Tuesday October 6, 2020
A woman takes a photograph while holding a Canadian flag as a group of 61 new Canadians take the oath of citizenship during a citizenship ceremony held as part of Canada Day celebrations in Vancouver, on Wednesday, July 1, 2009. (Darryl Dyck / THE CANADIAN PRESS)
OTTAWA -- A popular immigration program that allows people to sponsor their parents or grandparents to come to Canada is reverting to a lottery system.
Federal Immigration Minister Marco Mendicino announced the relaunch of the parent and grandparent program Monday, saying a window for people to apply will open Oct. 13 and close on Nov. 3.
Potential sponsors will be selected at random from among the applicants and be invited to formally apply to sponsor their families.The program ordinarily opens in January but was delayed this year as officials sought to revamp the system after a first-come, first-served approach buckled under excessive demand last year.
It took just eleven minutes for the maximum number of applications to be submitted and would-be sponsors also complained of trouble accessing the online portal or struggling to fill out the forms.
Before the first-come, first-serve online approach, a lottery system had been used. But that in turn led to widespread frustration that people's efforts to bring their families to Canada were basically reduced to a game of chance.
The launch of a new system for this year was further delayed by the onset of the COVID-19 pandemic, and a decision was made to revert to a lottery to get the program underway.
The government is also temporarily reducing how much money a person must earn in order to be able to sponsor, recognizing that many people may have seen their income drop due to the pandemic.
The government says it will accept only 10,000 applications for the program this year, down from the 27,000 accepted last year. But it pledged increase that to 30,000 next year.
"Now, more than ever, family reunification is an important component of Canada's immigration system," Mendicino said in a statement.
"It plays a key role in attracting, retaining and integrating the best and the brightest from around the world."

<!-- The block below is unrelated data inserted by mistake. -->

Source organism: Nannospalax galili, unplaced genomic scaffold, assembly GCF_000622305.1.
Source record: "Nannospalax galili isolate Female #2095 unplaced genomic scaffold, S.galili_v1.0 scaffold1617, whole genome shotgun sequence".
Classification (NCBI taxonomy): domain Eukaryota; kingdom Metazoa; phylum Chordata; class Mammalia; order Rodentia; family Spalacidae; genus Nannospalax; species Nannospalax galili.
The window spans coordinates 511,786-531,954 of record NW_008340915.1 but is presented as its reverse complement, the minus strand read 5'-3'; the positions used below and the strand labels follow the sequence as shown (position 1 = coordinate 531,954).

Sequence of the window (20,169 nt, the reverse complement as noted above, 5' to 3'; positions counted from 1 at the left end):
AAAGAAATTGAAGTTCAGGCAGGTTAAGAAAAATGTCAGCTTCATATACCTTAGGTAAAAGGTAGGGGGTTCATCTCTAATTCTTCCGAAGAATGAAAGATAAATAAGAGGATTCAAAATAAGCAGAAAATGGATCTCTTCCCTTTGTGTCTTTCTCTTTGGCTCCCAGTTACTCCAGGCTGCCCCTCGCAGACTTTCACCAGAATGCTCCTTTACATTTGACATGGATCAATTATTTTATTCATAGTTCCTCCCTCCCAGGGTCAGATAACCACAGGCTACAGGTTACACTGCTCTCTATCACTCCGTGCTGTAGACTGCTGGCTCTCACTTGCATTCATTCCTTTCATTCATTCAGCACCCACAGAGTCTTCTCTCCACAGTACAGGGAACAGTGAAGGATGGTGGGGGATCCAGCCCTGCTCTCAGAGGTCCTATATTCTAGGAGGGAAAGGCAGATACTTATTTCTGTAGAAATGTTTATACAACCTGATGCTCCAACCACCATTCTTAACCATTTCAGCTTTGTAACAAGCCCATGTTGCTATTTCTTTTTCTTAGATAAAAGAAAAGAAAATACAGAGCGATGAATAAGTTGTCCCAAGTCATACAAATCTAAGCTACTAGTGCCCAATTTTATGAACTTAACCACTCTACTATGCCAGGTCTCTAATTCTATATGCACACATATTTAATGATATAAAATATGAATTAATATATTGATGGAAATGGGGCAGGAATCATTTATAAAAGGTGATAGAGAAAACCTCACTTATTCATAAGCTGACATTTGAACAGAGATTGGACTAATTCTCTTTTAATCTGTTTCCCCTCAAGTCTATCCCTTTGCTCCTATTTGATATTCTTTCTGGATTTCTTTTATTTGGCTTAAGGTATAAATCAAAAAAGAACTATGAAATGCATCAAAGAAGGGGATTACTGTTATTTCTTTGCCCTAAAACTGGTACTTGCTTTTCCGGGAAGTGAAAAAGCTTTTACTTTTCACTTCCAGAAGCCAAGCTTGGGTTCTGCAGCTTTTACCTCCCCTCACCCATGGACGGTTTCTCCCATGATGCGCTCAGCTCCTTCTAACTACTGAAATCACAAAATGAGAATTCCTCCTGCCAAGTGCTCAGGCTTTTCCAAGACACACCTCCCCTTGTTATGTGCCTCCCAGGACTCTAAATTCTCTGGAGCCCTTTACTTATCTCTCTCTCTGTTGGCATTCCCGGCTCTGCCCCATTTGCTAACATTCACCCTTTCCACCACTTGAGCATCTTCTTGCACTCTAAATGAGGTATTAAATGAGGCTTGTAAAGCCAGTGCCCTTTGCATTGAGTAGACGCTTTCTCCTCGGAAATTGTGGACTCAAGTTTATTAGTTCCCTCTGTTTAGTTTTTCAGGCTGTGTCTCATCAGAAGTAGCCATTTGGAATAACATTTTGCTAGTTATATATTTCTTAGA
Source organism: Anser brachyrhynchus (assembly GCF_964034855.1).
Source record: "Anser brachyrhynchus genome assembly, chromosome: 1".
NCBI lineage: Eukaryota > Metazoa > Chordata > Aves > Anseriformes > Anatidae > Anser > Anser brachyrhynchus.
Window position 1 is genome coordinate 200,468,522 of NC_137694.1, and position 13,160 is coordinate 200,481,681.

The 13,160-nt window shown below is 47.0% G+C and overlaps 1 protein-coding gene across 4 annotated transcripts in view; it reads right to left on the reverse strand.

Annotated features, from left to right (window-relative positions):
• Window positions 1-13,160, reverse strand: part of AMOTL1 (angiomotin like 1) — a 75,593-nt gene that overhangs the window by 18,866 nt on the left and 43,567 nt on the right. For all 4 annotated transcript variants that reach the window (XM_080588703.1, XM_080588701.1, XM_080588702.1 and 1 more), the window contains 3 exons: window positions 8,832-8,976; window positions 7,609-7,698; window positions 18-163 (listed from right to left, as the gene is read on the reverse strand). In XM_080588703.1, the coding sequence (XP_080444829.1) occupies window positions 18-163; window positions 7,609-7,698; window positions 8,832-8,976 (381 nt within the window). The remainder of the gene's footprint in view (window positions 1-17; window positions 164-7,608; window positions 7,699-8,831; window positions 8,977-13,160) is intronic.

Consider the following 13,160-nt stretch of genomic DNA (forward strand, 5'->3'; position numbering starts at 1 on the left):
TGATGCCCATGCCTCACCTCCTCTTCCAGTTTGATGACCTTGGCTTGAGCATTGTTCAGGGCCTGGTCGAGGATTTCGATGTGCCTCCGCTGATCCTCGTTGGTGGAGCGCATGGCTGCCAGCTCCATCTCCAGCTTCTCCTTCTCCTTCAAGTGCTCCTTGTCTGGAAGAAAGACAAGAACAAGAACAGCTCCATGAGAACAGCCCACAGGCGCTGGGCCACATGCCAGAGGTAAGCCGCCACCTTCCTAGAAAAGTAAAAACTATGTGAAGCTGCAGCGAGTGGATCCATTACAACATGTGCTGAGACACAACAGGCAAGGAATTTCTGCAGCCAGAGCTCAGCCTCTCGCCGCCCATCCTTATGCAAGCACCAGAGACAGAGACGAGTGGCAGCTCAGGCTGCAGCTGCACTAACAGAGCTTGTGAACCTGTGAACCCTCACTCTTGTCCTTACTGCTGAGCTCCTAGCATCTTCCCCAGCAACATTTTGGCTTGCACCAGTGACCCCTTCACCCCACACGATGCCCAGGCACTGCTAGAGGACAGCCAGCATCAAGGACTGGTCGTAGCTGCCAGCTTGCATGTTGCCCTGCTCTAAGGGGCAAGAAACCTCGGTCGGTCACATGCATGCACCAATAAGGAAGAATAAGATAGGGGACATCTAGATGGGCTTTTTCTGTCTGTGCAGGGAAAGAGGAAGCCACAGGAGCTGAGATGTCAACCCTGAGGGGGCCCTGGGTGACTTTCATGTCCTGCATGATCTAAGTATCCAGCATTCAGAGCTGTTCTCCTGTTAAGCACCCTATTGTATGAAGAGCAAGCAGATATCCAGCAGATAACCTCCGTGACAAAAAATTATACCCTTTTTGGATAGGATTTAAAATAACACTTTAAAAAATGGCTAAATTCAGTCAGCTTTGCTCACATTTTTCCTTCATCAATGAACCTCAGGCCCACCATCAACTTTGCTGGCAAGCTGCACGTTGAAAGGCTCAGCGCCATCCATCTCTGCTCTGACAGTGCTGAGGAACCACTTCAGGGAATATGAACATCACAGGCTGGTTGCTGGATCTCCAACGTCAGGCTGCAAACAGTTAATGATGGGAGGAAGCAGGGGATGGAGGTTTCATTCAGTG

Every element of Canada's immigration system has been affected by the pandemic.
Borders slamming shut to slow the spread of the virus have left would-be newcomers stranded throughout the world both by forces in their home countries and due to the Canadian system needing to find ways to quickly move online in order to process applications.
Massive backlogs have been created, and it remains unclear how the system will get out from under those, as well as whether or how the government will adjust the number of newcomers it will accept next year based on how few were able to arrive this year.
The annual levels plan, as it is known, is ordinarily put forward by the government in the fall.
The one for this year -- delayed by the 2019 federal election -- sought to admit 341,000 people in 2020.
An updated one is due to be tabled by the end of October.
Kareem El-Assal, who oversees policy for CanadianVisa.com, said all signs point to a return to "business as usual" for immigration to Canada post-pandemic.
The launch of the updated parent program, ongoing acceptance of applications under the Express Entry economic program and a commitment in the throne speech to immigration suggest the government is going to try to press ahead with targeting over 300,000 new permanent residents a year, said El-Assal, who was the former head of immigration research for the Conference Board of Canada.
"That doesn't mean they are physically going to come here any time soon," he said.
"But they will."